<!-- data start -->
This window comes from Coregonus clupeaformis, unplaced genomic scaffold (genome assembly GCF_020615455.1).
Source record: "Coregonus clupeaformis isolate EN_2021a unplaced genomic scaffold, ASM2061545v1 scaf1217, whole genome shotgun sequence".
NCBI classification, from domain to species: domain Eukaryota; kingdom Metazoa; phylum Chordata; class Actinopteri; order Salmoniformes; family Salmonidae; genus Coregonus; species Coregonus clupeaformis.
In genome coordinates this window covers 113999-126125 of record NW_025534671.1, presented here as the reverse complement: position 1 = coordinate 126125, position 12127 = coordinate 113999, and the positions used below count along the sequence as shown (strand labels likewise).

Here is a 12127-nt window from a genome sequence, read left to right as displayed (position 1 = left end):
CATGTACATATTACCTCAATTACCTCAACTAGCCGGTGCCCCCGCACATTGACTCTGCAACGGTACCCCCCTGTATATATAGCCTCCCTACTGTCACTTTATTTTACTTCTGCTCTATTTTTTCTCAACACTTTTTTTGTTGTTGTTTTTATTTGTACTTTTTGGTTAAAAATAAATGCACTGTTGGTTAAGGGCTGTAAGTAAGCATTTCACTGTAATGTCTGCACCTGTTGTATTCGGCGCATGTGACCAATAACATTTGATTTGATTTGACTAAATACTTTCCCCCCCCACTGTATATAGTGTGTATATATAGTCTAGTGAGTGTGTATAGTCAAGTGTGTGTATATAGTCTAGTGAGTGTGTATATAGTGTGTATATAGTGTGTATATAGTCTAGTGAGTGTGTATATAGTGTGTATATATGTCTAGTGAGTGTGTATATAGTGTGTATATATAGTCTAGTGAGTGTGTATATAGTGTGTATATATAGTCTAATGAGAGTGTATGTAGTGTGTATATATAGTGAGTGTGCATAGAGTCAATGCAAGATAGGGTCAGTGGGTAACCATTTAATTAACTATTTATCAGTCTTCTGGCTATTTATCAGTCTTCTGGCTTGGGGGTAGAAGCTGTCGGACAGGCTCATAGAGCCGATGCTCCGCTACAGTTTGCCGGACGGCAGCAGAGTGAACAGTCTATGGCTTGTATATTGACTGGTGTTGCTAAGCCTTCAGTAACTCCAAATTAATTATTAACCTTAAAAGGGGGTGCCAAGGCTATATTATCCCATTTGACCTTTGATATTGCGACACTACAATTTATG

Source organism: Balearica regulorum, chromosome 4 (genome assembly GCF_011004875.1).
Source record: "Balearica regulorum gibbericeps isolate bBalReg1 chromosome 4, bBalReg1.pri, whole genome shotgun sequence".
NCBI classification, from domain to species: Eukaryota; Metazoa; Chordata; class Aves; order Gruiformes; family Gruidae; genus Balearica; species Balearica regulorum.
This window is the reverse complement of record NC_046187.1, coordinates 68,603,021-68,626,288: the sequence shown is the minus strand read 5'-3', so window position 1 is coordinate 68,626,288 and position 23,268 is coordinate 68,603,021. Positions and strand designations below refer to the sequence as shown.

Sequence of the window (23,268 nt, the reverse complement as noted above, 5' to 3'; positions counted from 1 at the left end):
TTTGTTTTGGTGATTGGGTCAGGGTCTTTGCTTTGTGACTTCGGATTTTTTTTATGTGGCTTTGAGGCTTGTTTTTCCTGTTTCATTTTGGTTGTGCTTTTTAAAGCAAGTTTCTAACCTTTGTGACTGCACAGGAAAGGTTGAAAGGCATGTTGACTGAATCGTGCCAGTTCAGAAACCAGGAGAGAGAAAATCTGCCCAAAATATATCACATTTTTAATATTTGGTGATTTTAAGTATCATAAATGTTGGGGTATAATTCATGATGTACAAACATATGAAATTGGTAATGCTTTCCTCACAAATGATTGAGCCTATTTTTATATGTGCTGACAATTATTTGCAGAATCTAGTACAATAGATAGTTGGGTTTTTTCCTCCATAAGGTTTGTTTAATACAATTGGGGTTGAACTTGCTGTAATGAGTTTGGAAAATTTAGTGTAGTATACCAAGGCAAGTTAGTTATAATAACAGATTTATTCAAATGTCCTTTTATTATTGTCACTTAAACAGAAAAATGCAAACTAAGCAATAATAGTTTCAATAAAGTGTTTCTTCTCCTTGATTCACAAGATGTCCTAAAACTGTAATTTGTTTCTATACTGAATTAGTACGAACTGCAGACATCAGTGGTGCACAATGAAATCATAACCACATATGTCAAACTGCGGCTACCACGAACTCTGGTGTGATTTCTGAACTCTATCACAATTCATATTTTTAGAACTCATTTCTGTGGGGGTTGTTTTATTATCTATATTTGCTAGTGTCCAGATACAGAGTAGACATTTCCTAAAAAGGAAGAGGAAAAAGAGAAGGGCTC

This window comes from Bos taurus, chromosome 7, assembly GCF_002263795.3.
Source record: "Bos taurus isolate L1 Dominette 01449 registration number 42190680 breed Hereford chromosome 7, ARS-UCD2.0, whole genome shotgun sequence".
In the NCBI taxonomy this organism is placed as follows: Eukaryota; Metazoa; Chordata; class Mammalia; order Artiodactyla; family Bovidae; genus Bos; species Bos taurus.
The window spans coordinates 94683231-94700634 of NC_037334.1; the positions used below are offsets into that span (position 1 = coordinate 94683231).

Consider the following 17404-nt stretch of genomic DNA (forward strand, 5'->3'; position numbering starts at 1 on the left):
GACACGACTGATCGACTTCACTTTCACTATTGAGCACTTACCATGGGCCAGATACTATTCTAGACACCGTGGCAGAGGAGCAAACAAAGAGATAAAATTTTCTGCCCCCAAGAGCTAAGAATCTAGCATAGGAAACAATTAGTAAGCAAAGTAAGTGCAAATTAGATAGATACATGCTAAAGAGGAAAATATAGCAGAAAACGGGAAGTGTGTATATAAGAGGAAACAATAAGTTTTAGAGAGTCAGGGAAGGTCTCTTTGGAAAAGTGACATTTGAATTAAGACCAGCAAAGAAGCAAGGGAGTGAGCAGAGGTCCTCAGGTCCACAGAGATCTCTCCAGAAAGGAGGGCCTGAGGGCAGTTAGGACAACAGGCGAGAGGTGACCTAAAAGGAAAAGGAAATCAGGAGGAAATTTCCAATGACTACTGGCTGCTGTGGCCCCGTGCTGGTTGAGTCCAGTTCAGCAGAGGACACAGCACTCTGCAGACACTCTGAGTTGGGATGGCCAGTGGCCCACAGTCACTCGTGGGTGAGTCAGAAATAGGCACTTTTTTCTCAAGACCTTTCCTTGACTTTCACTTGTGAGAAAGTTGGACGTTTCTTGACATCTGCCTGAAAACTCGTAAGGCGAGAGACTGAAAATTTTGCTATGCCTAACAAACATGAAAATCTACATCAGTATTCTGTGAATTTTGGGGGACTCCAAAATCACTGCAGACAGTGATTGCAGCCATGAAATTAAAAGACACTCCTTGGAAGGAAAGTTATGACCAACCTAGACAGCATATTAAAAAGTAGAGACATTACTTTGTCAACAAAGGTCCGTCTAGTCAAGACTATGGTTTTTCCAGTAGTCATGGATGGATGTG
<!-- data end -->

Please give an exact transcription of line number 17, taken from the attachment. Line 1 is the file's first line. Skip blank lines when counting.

Consider the following 17404-nt stretch of genomic DNA (forward strand, 5'->3'; position numbering starts at 1 on the left):